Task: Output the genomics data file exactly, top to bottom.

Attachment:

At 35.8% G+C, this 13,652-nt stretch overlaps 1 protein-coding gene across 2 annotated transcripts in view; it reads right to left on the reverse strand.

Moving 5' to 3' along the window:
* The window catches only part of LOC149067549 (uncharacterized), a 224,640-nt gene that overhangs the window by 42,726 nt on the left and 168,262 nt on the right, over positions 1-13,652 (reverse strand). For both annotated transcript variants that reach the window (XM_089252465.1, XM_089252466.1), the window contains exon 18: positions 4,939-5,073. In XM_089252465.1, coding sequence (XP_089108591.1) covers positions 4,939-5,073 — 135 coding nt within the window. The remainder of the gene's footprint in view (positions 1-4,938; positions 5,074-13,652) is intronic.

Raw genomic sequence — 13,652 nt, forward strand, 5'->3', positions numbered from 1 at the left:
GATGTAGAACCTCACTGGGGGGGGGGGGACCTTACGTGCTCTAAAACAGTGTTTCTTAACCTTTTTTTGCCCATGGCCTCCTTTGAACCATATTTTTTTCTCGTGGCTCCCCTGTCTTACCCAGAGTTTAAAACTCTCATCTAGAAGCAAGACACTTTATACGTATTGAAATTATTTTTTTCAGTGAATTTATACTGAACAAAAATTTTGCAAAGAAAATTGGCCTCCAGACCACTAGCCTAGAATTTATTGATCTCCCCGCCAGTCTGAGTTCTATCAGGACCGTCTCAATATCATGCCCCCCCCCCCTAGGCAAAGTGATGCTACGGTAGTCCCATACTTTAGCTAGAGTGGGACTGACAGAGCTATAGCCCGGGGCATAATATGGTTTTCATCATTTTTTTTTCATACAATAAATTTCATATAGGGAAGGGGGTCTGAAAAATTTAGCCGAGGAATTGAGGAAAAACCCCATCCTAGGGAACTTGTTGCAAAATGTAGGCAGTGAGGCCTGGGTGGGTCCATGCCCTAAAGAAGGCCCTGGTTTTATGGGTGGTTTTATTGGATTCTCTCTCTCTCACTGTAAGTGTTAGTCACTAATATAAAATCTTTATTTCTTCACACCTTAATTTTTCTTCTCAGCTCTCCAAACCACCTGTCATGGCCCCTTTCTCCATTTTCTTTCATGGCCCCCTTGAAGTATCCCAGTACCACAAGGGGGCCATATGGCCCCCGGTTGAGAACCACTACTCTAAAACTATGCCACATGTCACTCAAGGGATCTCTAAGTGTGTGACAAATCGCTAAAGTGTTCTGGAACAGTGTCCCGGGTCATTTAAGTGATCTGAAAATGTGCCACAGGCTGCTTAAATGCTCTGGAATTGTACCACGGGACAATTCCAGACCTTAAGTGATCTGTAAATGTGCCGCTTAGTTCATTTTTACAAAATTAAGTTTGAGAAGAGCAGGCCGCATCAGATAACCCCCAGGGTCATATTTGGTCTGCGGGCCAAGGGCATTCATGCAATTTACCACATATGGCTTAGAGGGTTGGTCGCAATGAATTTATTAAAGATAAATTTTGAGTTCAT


At 35.8% G+C, this 13,652-nt stretch overlaps 1 protein-coding gene across 2 annotated transcripts in view; it reads right to left on the reverse strand.

Moving 5' to 3' along the window:
* The window catches only part of LOC149067549 (uncharacterized), a 224,640-nt gene that overhangs the window by 42,726 nt on the left and 168,262 nt on the right, over positions 1-13,652 (reverse strand). For both annotated transcript variants that reach the window (XM_089252465.1, XM_089252466.1), the window contains exon 18: positions 4,939-5,073. In XM_089252465.1, coding sequence (XP_089108591.1) covers positions 4,939-5,073 — 135 coding nt within the window. The remainder of the gene's footprint in view (positions 1-4,938; positions 5,074-13,652) is intronic.

Raw genomic sequence — 13,652 nt, forward strand, 5'->3', positions numbered from 1 at the left:
GATGTAGAACCTCACTGGGGGGGGGGGGACCTTACGTGCTCTAAAACAGTGTTTCTTAACCTTTTTTTGCCCATGGCCTCCTTTGAACCATATTTTTTTCTCGTGGCTCCCCTGTCTTACCCAGAGTTTAAAACTCTCATCTAGAAGCAAGACACTTTATACGTATTGAAATTATTTTTTTCAGTGAATTTATACTGAACAAAAATTTTGCAAAGAAAATTGGCCTCCAGACCACTAGCCTAGAATTTATTGATCTCCCCGCCAGTCTGAGTTCTATCAGGACCGTCTCAATATCATGCCCCCCCCCCCTAGGCAAAGTGATGCTACGGTAGTCCCATACTTTAGCTAGAGTGGGACTGACAGAGCTATAGCCCGGGGCATAATATGGTTTTCATCATTTTTTTTTCATACAATAAATTTCATATAGGGAAGGGGGTCTGAAAAATTTAGCCGAGGAATTGAGGAAAAACCCCATCCTAGGGAACTTGTTGCAAAATGTAGGCAGTGAGGCCTGGGTGGGTCCATGCCCTAAAGAAGGCCCTGGTTTTATGGGTGGTTTTATTGGATTCTCTCTCTCTCACTGTAAGTGTTAGTCACTAATATAAAATCTTTATTTCTTCACACCTTAATTTTTCTTCTCAGCTCTCCAAACCACCTGTCATGGCCCCTTTCTCCATTTTCTTTCATGGCCCCCTTGAAGTATCCCAGTACCACAAGGGGGCCATATGGCCCCCGGTTGAGAACCACTACTCTAAAACTATGCCACATGTCACTCAAGGGATCTCTAAGTGTGTGACAAATCGCTAAAGTGTTCTGGAACAGTGTCCCGGGTCATTTAAGTGATCTGAAAATGTGCCACAGGCTGCTTAAATGCTCTGGAATTGTACCACGGGACAATTCCAGACCTTAAGTGATCTGTAAATGTGCCGCTTAGTTCATTTTTACAAAATTAAGTTTGAGAAGAGCAGGCCGCATCAGATAACCCCCAGGGTCATATTTGGTCTGCGGGCCAAGGGCATTCATGCAATTTACCACATATGGCTTAGAGGGTTGGTCGCAATGAATTTATTAAAGATAAATTTTGAGTTCAT